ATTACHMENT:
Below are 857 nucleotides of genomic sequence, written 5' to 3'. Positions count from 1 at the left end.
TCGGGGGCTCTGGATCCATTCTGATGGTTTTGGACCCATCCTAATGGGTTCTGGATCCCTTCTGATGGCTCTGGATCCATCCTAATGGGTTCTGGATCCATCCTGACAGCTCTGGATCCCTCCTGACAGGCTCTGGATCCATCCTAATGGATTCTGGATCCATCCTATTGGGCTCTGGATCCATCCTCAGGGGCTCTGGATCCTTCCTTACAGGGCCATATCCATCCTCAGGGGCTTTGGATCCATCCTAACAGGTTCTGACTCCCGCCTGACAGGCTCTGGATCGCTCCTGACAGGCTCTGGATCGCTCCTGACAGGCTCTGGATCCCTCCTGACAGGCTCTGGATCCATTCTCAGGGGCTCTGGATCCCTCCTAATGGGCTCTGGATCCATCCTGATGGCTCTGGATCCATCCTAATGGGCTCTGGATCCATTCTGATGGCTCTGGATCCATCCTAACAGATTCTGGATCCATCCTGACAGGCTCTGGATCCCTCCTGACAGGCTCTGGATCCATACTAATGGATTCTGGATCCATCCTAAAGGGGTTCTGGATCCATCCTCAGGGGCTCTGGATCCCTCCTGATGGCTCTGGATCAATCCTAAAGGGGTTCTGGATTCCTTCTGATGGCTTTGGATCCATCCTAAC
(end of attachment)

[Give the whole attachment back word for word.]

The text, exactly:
Below are 857 nucleotides of genomic sequence, written 5' to 3'. Positions count from 1 at the left end.
TCGGGGGCTCTGGATCCATTCTGATGGTTTTGGACCCATCCTAATGGGTTCTGGATCCCTTCTGATGGCTCTGGATCCATCCTAATGGGTTCTGGATCCATCCTGACAGCTCTGGATCCCTCCTGACAGGCTCTGGATCCATCCTAATGGATTCTGGATCCATCCTATTGGGCTCTGGATCCATCCTCAGGGGCTCTGGATCCTTCCTTACAGGGCCATATCCATCCTCAGGGGCTTTGGATCCATCCTAACAGGTTCTGACTCCCGCCTGACAGGCTCTGGATCGCTCCTGACAGGCTCTGGATCGCTCCTGACAGGCTCTGGATCCCTCCTGACAGGCTCTGGATCCATTCTCAGGGGCTCTGGATCCCTCCTAATGGGCTCTGGATCCATCCTGATGGCTCTGGATCCATCCTAATGGGCTCTGGATCCATTCTGATGGCTCTGGATCCATCCTAACAGATTCTGGATCCATCCTGACAGGCTCTGGATCCCTCCTGACAGGCTCTGGATCCATACTAATGGATTCTGGATCCATCCTAAAGGGGTTCTGGATCCATCCTCAGGGGCTCTGGATCCCTCCTGATGGCTCTGGATCAATCCTAAAGGGGTTCTGGATTCCTTCTGATGGCTTTGGATCCATCCTAAC